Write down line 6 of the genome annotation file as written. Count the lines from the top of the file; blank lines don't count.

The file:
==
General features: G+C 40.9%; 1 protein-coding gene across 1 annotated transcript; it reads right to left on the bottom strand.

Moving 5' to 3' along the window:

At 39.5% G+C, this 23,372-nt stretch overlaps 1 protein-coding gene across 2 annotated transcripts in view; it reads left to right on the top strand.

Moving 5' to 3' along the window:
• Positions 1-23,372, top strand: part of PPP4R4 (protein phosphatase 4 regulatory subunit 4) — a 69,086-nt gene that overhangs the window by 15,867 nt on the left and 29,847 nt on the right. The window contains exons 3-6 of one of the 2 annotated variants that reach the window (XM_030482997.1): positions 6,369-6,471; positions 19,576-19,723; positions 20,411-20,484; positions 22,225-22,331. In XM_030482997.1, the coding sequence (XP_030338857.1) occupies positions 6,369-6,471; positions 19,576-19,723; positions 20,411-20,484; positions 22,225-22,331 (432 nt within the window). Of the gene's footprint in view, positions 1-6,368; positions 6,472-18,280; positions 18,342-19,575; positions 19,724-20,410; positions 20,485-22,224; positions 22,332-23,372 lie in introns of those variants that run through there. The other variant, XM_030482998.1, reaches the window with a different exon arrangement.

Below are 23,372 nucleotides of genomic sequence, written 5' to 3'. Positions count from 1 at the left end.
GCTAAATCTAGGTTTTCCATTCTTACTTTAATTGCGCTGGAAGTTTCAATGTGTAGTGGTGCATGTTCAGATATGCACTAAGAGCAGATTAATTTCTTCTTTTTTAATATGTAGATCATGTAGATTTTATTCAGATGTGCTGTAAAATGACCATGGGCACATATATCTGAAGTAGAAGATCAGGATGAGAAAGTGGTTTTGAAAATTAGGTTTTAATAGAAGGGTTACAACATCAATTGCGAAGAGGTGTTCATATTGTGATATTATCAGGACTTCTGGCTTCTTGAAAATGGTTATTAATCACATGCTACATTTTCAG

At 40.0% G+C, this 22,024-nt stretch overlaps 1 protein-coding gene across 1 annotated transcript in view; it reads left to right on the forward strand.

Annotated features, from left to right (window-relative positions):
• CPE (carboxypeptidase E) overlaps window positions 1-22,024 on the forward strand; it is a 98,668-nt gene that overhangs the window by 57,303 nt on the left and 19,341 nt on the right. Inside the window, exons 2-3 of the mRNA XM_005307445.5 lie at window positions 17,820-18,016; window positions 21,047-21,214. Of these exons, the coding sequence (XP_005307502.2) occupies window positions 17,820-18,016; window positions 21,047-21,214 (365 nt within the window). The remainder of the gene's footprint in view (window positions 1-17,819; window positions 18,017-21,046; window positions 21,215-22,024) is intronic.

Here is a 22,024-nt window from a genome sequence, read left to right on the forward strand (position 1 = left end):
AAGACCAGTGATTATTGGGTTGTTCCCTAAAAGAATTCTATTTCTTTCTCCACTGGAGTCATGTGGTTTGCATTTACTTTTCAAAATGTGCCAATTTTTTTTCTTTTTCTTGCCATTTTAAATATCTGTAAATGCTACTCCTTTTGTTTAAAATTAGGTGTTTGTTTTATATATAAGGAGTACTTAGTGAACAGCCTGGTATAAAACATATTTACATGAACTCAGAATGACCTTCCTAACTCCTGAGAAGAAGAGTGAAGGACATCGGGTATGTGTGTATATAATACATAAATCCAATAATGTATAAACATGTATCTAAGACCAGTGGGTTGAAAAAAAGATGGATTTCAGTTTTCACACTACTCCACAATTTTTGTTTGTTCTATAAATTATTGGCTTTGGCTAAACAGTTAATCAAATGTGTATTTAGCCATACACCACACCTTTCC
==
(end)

Below are 23,372 nucleotides of genomic sequence, written 5' to 3'. Positions count from 1 at the left end.